November 7, 2008
More on the fate of drug sentencing reform initiatives in the states
This new piece from the Drug War Chronicle, headlined "Sentencing Reform Initiative Defeated in California, 'Tough on Crime' Initiatives Win in Oregon," provides sobering take on the outcome of some of the state drug sentencing reform initiatives. Here is how it starts:
Tough on crime can still trump smart on crime, if Tuesday's elections results on sentencing initiatives in two of the nation's most progressive states are any indication. In Oregon, voters approved two competing initiatives that will increase sentences and prison populations, while in California, a multi-million dollar campaign to dramatically reform sentencing went down in the face of opposition from prison guards and politicians, and another initiative that will see longer sentences and more prisoners was approved by voters.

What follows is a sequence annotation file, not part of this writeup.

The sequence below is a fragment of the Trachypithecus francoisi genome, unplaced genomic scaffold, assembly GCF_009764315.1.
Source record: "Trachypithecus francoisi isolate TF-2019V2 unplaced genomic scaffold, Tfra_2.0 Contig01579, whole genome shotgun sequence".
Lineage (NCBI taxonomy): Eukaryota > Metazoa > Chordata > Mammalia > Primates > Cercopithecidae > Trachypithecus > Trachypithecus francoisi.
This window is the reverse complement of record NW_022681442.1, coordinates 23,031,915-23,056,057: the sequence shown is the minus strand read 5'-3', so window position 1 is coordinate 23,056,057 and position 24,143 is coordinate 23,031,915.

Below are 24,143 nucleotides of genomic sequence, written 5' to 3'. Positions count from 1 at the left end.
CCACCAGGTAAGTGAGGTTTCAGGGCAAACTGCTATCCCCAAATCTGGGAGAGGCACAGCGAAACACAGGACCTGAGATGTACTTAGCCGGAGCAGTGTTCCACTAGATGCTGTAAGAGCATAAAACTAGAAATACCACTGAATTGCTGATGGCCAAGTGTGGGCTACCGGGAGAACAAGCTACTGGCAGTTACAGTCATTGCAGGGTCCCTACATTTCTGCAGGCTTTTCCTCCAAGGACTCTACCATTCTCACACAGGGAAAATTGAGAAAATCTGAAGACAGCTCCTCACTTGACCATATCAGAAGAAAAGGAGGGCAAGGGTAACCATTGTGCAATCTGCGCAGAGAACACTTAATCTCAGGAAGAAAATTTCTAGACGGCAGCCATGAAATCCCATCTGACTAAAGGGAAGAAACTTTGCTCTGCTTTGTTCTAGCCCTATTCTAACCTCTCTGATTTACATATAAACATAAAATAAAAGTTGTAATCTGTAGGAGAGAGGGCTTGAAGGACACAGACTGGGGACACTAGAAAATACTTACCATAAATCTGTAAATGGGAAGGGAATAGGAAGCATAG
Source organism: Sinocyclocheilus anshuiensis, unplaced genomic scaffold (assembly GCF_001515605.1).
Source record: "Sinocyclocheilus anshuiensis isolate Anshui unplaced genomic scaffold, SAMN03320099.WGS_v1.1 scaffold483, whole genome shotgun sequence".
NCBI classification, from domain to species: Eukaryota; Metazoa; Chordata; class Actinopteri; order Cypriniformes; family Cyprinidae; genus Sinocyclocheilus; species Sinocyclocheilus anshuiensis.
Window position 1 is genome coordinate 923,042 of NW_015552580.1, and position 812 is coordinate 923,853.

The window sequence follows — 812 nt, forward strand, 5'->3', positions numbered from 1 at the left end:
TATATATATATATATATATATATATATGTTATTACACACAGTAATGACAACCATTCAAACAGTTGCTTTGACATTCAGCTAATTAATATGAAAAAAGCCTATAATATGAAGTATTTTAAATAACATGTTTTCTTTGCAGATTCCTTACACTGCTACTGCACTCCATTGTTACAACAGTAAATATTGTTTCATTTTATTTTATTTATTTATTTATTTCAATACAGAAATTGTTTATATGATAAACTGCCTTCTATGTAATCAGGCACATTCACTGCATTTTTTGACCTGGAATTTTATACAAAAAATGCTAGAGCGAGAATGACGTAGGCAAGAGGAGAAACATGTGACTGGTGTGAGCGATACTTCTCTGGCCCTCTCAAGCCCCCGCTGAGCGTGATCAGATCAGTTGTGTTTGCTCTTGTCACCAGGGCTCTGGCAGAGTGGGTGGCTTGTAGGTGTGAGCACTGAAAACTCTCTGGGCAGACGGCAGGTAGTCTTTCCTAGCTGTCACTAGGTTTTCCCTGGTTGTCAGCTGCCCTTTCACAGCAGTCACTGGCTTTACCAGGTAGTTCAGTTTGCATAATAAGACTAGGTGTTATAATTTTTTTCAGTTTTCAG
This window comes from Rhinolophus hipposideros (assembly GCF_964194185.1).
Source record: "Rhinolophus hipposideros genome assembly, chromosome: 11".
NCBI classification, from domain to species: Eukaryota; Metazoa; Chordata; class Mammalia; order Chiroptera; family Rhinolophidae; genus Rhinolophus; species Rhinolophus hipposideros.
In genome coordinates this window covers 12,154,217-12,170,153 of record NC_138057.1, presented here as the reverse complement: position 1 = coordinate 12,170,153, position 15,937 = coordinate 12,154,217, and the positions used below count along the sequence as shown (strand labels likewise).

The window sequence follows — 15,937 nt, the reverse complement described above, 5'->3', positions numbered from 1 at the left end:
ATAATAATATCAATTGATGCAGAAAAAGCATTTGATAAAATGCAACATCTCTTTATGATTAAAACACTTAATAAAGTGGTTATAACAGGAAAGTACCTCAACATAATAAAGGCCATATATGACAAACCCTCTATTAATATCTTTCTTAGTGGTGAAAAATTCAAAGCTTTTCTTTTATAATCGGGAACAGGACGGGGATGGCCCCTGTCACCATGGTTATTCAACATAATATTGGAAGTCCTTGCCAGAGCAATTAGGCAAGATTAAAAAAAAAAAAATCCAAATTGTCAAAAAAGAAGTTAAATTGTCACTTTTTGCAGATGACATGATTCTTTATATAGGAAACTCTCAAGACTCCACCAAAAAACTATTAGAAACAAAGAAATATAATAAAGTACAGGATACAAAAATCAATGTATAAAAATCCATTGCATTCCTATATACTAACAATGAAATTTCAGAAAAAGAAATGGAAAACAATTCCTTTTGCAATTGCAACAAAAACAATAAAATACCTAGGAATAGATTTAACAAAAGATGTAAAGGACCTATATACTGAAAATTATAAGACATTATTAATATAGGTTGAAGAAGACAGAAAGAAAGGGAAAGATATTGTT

November 7, 2008 at 07:46 AM | Permalink
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» Oregon Initiatives from Crime and Consequences
Oregon votes approved by a 61-39 vote Ballot Measure No. 57: "Increases sentences for drug trafficking, theft against elderly and specified repeat property and identity theft crimes; requires addiction treatment for certain offenders." Final tally here... [Read More]
Tracked on Nov 7, 2008 3:34:50 PM
California is in a class by itself concerning initiatives.
Decriminalization won in Massachusetts and Medical Marijuana won in Michigan. There were also local initiatives that passed in Hawaii and Fayetteville Arkansas also passes.
These can be found at Drug War Chronicle or stopthedrugwar.org.
Posted by: | Nov 7, 2008 11:25:47 AM
Actually, Oregon rejected the mandatory minimum Measure 61 and passed the smarter-on-crime Measure 57, which focused on repeat property offender and included $40 million for drug treatment.
Posted by: Rep Chip Shields | Nov 8, 2008 7:59:47 PM
Most modern politicians wouldn't dream of explicitly advocating that society persecute or enslave poor people or members of minority communities. But that is exactly what is happening as a result of the 'get-tough-on-crime' drug war policies of the past few decades.
Posted by: Stellathomas | Dec 17, 2008 1:20:36 AM